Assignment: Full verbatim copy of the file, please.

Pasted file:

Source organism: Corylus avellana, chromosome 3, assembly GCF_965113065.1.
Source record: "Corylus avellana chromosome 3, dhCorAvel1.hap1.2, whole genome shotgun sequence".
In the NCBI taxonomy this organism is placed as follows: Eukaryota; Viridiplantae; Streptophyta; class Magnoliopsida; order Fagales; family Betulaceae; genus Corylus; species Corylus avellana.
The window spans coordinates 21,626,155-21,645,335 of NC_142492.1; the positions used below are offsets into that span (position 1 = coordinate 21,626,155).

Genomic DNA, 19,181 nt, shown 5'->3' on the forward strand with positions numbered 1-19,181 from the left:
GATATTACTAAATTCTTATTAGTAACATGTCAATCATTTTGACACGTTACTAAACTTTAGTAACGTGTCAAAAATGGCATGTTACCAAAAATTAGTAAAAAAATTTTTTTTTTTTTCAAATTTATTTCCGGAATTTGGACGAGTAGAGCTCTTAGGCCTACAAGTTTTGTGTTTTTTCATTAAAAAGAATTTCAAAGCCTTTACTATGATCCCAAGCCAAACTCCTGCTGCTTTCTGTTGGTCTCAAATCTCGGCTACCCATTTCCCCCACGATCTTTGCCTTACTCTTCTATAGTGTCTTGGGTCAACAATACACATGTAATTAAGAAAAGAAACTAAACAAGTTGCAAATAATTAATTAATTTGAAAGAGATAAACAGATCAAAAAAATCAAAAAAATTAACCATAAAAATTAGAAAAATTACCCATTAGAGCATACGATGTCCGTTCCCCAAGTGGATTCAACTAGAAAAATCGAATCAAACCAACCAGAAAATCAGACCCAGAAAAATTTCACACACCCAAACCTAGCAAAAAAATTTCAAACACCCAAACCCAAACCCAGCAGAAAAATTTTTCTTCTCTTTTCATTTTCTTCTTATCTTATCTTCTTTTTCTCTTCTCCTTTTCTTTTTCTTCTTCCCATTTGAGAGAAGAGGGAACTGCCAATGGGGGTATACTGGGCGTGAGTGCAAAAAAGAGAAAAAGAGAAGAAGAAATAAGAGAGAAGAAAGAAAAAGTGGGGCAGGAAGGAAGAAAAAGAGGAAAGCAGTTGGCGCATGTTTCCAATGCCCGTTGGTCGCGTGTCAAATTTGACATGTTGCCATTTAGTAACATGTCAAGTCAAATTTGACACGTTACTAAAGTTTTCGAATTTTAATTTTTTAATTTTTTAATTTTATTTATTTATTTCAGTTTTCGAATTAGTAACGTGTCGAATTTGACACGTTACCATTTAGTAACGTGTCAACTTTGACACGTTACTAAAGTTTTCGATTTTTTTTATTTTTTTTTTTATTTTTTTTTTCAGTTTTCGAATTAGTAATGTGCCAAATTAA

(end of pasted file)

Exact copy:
Source organism: Corylus avellana, chromosome 3, assembly GCF_965113065.1.
Source record: "Corylus avellana chromosome 3, dhCorAvel1.hap1.2, whole genome shotgun sequence".
In the NCBI taxonomy this organism is placed as follows: Eukaryota; Viridiplantae; Streptophyta; class Magnoliopsida; order Fagales; family Betulaceae; genus Corylus; species Corylus avellana.
The window spans coordinates 21,626,155-21,645,335 of NC_142492.1; the positions used below are offsets into that span (position 1 = coordinate 21,626,155).

Genomic DNA, 19,181 nt, shown 5'->3' on the forward strand with positions numbered 1-19,181 from the left:
GATATTACTAAATTCTTATTAGTAACATGTCAATCATTTTGACACGTTACTAAACTTTAGTAACGTGTCAAAAATGGCATGTTACCAAAAATTAGTAAAAAAATTTTTTTTTTTTTCAAATTTATTTCCGGAATTTGGACGAGTAGAGCTCTTAGGCCTACAAGTTTTGTGTTTTTTCATTAAAAAGAATTTCAAAGCCTTTACTATGATCCCAAGCCAAACTCCTGCTGCTTTCTGTTGGTCTCAAATCTCGGCTACCCATTTCCCCCACGATCTTTGCCTTACTCTTCTATAGTGTCTTGGGTCAACAATACACATGTAATTAAGAAAAGAAACTAAACAAGTTGCAAATAATTAATTAATTTGAAAGAGATAAACAGATCAAAAAAATCAAAAAAATTAACCATAAAAATTAGAAAAATTACCCATTAGAGCATACGATGTCCGTTCCCCAAGTGGATTCAACTAGAAAAATCGAATCAAACCAACCAGAAAATCAGACCCAGAAAAATTTCACACACCCAAACCTAGCAAAAAAATTTCAAACACCCAAACCCAAACCCAGCAGAAAAATTTTTCTTCTCTTTTCATTTTCTTCTTATCTTATCTTCTTTTTCTCTTCTCCTTTTCTTTTTCTTCTTCCCATTTGAGAGAAGAGGGAACTGCCAATGGGGGTATACTGGGCGTGAGTGCAAAAAAGAGAAAAAGAGAAGAAGAAATAAGAGAGAAGAAAGAAAAAGTGGGGCAGGAAGGAAGAAAAAGAGGAAAGCAGTTGGCGCATGTTTCCAATGCCCGTTGGTCGCGTGTCAAATTTGACATGTTGCCATTTAGTAACATGTCAAGTCAAATTTGACACGTTACTAAAGTTTTCGAATTTTAATTTTTTAATTTTTTAATTTTATTTATTTATTTCAGTTTTCGAATTAGTAACGTGTCGAATTTGACACGTTACCATTTAGTAACGTGTCAACTTTGACACGTTACTAAAGTTTTCGATTTTTTTTATTTTTTTTTTTATTTTTTTTTTCAGTTTTCGAATTAGTAATGTGCCAAATTAA